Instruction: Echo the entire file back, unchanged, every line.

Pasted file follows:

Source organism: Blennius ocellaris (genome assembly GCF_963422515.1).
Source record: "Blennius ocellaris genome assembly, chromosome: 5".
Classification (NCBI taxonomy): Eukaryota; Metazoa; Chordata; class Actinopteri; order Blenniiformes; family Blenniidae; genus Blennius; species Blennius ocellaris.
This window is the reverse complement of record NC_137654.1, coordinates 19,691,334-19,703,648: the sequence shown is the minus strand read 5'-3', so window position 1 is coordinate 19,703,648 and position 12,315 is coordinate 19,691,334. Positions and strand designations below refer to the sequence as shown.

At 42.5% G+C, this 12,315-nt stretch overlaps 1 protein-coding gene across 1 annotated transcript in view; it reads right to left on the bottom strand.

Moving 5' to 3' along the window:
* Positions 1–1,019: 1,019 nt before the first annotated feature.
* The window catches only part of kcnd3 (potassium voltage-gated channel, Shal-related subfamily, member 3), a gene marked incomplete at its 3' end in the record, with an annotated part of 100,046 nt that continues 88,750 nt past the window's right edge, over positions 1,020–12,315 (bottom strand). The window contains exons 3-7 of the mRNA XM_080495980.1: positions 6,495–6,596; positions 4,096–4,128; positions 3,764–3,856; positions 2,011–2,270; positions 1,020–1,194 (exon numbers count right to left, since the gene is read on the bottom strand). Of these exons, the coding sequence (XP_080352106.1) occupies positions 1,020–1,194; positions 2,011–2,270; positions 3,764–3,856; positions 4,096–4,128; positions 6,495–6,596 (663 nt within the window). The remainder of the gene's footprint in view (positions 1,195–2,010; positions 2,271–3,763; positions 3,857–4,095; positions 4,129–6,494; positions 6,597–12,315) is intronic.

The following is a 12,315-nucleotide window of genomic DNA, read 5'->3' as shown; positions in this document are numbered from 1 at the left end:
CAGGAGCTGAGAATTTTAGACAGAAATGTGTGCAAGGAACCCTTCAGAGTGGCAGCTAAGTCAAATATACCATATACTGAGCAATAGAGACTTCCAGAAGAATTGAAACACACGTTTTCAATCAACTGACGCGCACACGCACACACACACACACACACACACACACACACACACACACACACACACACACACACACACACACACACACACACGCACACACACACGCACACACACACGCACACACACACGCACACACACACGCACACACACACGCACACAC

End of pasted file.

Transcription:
Source organism: Blennius ocellaris (genome assembly GCF_963422515.1).
Source record: "Blennius ocellaris genome assembly, chromosome: 5".
Classification (NCBI taxonomy): Eukaryota; Metazoa; Chordata; class Actinopteri; order Blenniiformes; family Blenniidae; genus Blennius; species Blennius ocellaris.
This window is the reverse complement of record NC_137654.1, coordinates 19,691,334-19,703,648: the sequence shown is the minus strand read 5'-3', so window position 1 is coordinate 19,703,648 and position 12,315 is coordinate 19,691,334. Positions and strand designations below refer to the sequence as shown.

At 42.5% G+C, this 12,315-nt stretch overlaps 1 protein-coding gene across 1 annotated transcript in view; it reads right to left on the bottom strand.

Moving 5' to 3' along the window:
* Positions 1–1,019: 1,019 nt before the first annotated feature.
* The window catches only part of kcnd3 (potassium voltage-gated channel, Shal-related subfamily, member 3), a gene marked incomplete at its 3' end in the record, with an annotated part of 100,046 nt that continues 88,750 nt past the window's right edge, over positions 1,020–12,315 (bottom strand). The window contains exons 3-7 of the mRNA XM_080495980.1: positions 6,495–6,596; positions 4,096–4,128; positions 3,764–3,856; positions 2,011–2,270; positions 1,020–1,194 (exon numbers count right to left, since the gene is read on the bottom strand). Of these exons, the coding sequence (XP_080352106.1) occupies positions 1,020–1,194; positions 2,011–2,270; positions 3,764–3,856; positions 4,096–4,128; positions 6,495–6,596 (663 nt within the window). The remainder of the gene's footprint in view (positions 1,195–2,010; positions 2,271–3,763; positions 3,857–4,095; positions 4,129–6,494; positions 6,597–12,315) is intronic.

The following is a 12,315-nucleotide window of genomic DNA, read 5'->3' as shown; positions in this document are numbered from 1 at the left end:
CAGGAGCTGAGAATTTTAGACAGAAATGTGTGCAAGGAACCCTTCAGAGTGGCAGCTAAGTCAAATATACCATATACTGAGCAATAGAGACTTCCAGAAGAATTGAAACACACGTTTTCAATCAACTGACGCGCACACGCACACACACACACACACACACACACACACACACACACACACACACACACACACACACACACACACACACACACGCACACACACACGCACACACACACGCACACACACACGCACACACACACGCACACACACACGCACACAC